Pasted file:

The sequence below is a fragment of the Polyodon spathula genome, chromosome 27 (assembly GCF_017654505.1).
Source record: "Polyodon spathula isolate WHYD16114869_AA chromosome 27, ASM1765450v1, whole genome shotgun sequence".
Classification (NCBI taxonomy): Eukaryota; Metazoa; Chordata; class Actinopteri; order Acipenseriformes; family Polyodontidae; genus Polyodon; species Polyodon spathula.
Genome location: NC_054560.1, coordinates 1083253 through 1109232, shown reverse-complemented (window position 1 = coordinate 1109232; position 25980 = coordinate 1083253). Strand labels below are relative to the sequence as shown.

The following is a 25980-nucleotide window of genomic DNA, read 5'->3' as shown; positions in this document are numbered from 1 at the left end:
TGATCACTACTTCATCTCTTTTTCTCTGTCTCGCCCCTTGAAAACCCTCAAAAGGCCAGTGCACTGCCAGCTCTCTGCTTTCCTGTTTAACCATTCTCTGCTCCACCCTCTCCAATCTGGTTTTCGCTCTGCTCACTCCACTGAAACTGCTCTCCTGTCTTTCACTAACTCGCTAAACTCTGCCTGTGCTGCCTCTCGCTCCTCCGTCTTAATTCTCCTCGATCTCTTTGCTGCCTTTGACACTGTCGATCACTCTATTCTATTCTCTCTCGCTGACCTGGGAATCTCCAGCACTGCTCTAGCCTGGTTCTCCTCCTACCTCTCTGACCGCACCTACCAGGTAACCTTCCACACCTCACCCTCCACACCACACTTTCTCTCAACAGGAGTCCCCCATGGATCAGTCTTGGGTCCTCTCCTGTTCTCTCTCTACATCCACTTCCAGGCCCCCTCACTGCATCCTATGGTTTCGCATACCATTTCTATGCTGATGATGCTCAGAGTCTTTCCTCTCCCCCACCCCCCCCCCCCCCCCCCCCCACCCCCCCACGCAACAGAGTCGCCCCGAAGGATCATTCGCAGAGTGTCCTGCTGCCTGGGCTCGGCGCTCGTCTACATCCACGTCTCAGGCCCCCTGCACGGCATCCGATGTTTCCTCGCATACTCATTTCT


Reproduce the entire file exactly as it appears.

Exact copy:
The sequence below is a fragment of the Polyodon spathula genome, chromosome 27 (assembly GCF_017654505.1).
Source record: "Polyodon spathula isolate WHYD16114869_AA chromosome 27, ASM1765450v1, whole genome shotgun sequence".
Classification (NCBI taxonomy): Eukaryota; Metazoa; Chordata; class Actinopteri; order Acipenseriformes; family Polyodontidae; genus Polyodon; species Polyodon spathula.
Genome location: NC_054560.1, coordinates 1083253 through 1109232, shown reverse-complemented (window position 1 = coordinate 1109232; position 25980 = coordinate 1083253). Strand labels below are relative to the sequence as shown.

The following is a 25980-nucleotide window of genomic DNA, read 5'->3' as shown; positions in this document are numbered from 1 at the left end:
TGATCACTACTTCATCTCTTTTTCTCTGTCTCGCCCCTTGAAAACCCTCAAAAGGCCAGTGCACTGCCAGCTCTCTGCTTTCCTGTTTAACCATTCTCTGCTCCACCCTCTCCAATCTGGTTTTCGCTCTGCTCACTCCACTGAAACTGCTCTCCTGTCTTTCACTAACTCGCTAAACTCTGCCTGTGCTGCCTCTCGCTCCTCCGTCTTAATTCTCCTCGATCTCTTTGCTGCCTTTGACACTGTCGATCACTCTATTCTATTCTCTCTCGCTGACCTGGGAATCTCCAGCACTGCTCTAGCCTGGTTCTCCTCCTACCTCTCTGACCGCACCTACCAGGTAACCTTCCACACCTCACCCTCCACACCACACTTTCTCTCAACAGGAGTCCCCCATGGATCAGTCTTGGGTCCTCTCCTGTTCTCTCTCTACATCCACTTCCAGGCCCCCTCACTGCATCCTATGGTTTCGCATACCATTTCTATGCTGATGATGCTCAGAGTCTTTCCTCTCCCCCACCCCCCCCCCCCCCCCCCCCCACCCCCCCACGCAACAGAGTCGCCCCGAAGGATCATTCGCAGAGTGTCCTGCTGCCTGGGCTCGGCGCTCGTCTACATCCACGTCTCAGGCCCCCTGCACGGCATCCGATGTTTCCTCGCATACTCATTTCT